All the while Sawyer was greeting precinct captains like a king receiving his subjects. One by one they'd come in with their vote totals. Sawyer would take the sheet, quietly unfold it, put his reading glasses on, and coolly jot down the numbers. Some precinct captains received handshakes or smiles for their efforts; a few got nods without eye contact.
"Oh man," exclaimed Roderick, turning away from the TV, where the anchors were announcing that Cecil Partee had won the nomination for state's attorney with 32 percent of the white vote. Partee gave white liberals an opportunity to vote for the least objectionable black guy, Roderick said; then they felt free to vote for Phelan.
Sawyer shook his head. "Cecil's got short coattails," he said. He took a drag on his cigarette. There were Partee posters plastered all over the public areas of his ward office.
"That was a good race," Roderick said after seeing the results of the treasurer's election, in which Edward Rosewell trounced Sawyer's friend Danny Davis. "They didn't throw shit at each other, you know? I'd like to see more races like that."
Sawyer raised his eyebrows and smiled. "I don't know what it is about Danny," he said, leaning back, raising his feet up off the floor for an instant. "He has the hardest time attracting good organizers, good fund-raisers."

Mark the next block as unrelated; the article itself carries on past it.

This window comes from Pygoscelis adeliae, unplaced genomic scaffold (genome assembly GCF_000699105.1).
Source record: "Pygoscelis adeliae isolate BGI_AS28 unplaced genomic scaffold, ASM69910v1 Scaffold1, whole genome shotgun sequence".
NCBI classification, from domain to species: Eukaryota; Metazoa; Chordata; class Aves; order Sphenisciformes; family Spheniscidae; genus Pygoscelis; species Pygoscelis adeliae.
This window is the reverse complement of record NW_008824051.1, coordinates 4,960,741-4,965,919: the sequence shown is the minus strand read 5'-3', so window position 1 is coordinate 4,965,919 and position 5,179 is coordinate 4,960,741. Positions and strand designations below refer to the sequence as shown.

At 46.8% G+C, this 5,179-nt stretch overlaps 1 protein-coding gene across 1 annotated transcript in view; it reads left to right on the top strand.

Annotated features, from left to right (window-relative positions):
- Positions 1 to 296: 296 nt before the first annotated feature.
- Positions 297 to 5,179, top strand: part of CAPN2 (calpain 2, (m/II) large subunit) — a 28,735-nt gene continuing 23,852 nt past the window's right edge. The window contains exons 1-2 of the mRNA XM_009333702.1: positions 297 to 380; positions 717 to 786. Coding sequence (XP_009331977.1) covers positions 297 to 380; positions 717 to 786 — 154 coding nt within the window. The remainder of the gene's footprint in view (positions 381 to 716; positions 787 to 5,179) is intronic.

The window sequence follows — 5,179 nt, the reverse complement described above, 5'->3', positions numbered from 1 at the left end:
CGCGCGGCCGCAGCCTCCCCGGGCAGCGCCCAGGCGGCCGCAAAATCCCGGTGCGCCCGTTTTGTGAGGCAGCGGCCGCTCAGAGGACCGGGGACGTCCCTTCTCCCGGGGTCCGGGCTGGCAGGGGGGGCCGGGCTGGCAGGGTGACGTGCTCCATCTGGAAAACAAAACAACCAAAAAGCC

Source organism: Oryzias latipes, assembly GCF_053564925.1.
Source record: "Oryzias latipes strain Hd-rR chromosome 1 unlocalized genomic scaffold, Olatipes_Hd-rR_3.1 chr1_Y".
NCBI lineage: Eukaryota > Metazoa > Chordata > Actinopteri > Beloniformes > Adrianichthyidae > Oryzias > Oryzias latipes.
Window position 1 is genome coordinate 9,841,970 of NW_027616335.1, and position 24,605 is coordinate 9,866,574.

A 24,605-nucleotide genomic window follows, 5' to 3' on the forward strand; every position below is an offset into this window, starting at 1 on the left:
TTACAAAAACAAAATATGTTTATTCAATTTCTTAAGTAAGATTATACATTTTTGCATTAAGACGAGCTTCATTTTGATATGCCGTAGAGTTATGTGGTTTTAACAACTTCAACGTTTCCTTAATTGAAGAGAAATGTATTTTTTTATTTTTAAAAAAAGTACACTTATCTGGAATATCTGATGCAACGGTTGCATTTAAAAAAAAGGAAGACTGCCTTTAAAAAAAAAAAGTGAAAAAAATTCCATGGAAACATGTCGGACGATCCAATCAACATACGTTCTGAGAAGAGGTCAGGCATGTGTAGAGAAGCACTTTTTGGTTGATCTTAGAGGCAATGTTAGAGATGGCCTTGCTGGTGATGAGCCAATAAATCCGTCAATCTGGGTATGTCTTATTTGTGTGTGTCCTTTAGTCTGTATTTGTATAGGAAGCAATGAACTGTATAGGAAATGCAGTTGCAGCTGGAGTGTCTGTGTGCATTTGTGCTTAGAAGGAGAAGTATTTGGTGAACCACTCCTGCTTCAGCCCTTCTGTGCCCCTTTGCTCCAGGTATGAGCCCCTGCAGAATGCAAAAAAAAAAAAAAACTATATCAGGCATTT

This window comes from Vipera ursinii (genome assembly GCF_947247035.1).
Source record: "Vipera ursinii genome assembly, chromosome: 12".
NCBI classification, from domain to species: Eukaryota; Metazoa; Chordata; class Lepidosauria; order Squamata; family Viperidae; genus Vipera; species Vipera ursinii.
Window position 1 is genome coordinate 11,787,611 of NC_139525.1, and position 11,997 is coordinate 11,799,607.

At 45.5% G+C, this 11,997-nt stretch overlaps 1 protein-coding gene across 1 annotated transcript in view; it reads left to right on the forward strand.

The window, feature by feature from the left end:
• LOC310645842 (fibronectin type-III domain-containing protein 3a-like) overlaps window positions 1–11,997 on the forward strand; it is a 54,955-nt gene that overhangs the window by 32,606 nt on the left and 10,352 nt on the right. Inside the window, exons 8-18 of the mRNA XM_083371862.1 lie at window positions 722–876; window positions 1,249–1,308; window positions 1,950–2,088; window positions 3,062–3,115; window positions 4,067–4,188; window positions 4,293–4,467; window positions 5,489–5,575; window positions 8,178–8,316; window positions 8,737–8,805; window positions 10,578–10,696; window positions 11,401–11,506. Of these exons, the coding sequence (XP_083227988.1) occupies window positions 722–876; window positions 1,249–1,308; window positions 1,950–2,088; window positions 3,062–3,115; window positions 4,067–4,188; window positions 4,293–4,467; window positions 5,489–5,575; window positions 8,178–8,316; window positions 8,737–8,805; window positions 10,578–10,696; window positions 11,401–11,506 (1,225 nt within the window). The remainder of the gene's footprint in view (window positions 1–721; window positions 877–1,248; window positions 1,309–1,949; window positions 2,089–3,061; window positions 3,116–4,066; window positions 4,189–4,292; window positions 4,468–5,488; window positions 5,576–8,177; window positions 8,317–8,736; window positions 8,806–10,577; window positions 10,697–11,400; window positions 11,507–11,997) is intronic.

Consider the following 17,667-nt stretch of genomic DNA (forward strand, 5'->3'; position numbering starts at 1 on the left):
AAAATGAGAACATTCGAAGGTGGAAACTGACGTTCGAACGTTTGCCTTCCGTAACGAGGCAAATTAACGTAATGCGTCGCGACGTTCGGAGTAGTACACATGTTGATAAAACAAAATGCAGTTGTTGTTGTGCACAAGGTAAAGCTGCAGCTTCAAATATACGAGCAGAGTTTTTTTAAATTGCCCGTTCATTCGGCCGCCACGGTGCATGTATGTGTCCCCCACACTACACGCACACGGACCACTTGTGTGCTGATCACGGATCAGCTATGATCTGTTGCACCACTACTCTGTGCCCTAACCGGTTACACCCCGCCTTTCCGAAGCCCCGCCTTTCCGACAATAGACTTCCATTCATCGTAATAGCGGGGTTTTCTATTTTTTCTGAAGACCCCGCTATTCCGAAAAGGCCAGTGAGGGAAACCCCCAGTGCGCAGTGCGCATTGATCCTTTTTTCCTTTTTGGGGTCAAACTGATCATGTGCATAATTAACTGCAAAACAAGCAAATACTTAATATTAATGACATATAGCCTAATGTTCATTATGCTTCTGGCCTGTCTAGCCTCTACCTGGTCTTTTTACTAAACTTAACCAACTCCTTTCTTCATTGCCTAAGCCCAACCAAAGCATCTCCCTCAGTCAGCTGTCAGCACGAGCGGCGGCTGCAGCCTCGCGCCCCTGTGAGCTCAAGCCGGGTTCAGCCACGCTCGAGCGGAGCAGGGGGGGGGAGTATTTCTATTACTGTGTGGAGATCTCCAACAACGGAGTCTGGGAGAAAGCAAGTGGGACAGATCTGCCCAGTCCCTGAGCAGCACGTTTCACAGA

When the results from the Second Congressional District came on, Sawyer leaned up on his desk, planting his elbows in the precinct totals he'd been carefully tallying. Incumbent Gus Savage, who had once publicly rebuked Sawyer at a mayoral rally, was going on and on about challenging Mayor Richard M. Daley in 1991, not with a "crossover black, but with a black black." Sawyer, who had endorsed and campaigned for Savage's opponent, Mel Reynolds, clenched his fists as he listened.
"What's he going on about the mayor for?" asked Shederick, Sawyer's other son. "The mayor had nothing to do with him."
"Did you hear that?" Don asked incredulously. "He just called white folks 'brothers and sisters'--after all that racism?"
"He likes to listen to himself talk," Roderick added.
"Gus makes you want to quit politics," Sawyer said, still up on his elbows. "You're never gonna bring people together like that. It only drives them away."
"He's gotta cut it out," Shederick said, shaking his head. "That only hurts us. You don't insult a sitting mayor like that, calling him Dum-dum Daley."
"That's right," Sawyer said. "You gotta respect the office of the mayor, period."
"Yeah," said Shederick, "no matter what you think."
"Yeah, you keep the insults to yourself," added Roderick. "You gotta show some respect."
When the totals were finally posted, Sawyer's ward machine had raked in the highest number of votes in the county for Pincham, Partee, Davis, and clerk nominee David Orr--all of them endorsed by Sawyer. Voter turnout in the Sixth Ward--at 52 percent--was one of the highest in the city.
"This is a clear signal of how powerful he is in this ward," said an aide named Derek.
"People are crazy if they don't look to him for future leadership," added Shederick.
Back behind his desk, Sawyer was clowning with a precinct captain, a woman who had defied the privileged space to come hug him. Sawyer's lady watched and smiled.
Art accompanying story in printed newspaper (not available in this archive): photo/Bruce Powell.